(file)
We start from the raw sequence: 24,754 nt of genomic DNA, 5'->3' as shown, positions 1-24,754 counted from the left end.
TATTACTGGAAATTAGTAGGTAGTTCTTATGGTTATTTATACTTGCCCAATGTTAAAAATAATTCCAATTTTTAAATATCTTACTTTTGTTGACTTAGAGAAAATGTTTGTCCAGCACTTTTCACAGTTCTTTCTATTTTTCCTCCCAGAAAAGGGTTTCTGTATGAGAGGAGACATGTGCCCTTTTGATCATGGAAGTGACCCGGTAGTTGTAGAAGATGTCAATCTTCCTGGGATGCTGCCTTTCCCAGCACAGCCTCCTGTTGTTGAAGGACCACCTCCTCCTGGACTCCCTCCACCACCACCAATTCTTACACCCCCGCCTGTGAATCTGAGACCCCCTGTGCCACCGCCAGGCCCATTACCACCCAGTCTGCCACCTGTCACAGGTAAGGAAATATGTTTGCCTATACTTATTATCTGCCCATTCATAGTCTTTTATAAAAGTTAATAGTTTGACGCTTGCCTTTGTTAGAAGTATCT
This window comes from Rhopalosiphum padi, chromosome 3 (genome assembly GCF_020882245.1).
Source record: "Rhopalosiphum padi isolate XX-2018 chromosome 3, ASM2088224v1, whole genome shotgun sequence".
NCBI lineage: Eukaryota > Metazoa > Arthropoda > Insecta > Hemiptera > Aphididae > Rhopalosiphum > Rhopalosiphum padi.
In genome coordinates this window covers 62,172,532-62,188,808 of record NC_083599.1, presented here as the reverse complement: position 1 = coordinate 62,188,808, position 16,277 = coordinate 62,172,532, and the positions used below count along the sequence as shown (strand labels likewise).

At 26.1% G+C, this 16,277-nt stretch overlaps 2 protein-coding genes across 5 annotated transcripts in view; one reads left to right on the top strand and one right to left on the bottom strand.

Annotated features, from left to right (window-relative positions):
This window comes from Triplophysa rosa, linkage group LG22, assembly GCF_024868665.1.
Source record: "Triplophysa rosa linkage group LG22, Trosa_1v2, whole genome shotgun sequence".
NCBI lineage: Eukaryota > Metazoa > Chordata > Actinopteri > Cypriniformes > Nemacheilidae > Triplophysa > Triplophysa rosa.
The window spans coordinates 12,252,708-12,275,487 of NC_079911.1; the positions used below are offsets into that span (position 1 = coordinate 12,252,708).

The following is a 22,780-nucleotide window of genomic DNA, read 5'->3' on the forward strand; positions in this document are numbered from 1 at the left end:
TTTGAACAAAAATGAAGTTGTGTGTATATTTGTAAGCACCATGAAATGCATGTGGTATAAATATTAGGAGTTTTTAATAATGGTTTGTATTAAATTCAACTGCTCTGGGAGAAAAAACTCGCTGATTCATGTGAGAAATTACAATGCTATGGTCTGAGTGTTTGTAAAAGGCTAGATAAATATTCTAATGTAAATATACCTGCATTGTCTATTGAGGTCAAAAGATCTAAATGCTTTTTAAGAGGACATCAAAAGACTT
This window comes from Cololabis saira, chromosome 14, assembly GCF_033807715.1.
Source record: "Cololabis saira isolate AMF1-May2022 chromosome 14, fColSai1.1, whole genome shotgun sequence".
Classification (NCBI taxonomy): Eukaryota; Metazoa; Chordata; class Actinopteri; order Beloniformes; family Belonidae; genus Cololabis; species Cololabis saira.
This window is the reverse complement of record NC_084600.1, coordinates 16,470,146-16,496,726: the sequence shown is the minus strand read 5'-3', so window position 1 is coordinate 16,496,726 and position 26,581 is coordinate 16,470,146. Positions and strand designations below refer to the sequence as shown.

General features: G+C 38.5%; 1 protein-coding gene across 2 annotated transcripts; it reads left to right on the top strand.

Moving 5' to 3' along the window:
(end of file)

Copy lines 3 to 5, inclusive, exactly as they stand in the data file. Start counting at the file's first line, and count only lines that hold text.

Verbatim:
This window comes from Rhopalosiphum padi, chromosome 3 (genome assembly GCF_020882245.1).
Source record: "Rhopalosiphum padi isolate XX-2018 chromosome 3, ASM2088224v1, whole genome shotgun sequence".
NCBI lineage: Eukaryota > Metazoa > Arthropoda > Insecta > Hemiptera > Aphididae > Rhopalosiphum > Rhopalosiphum padi.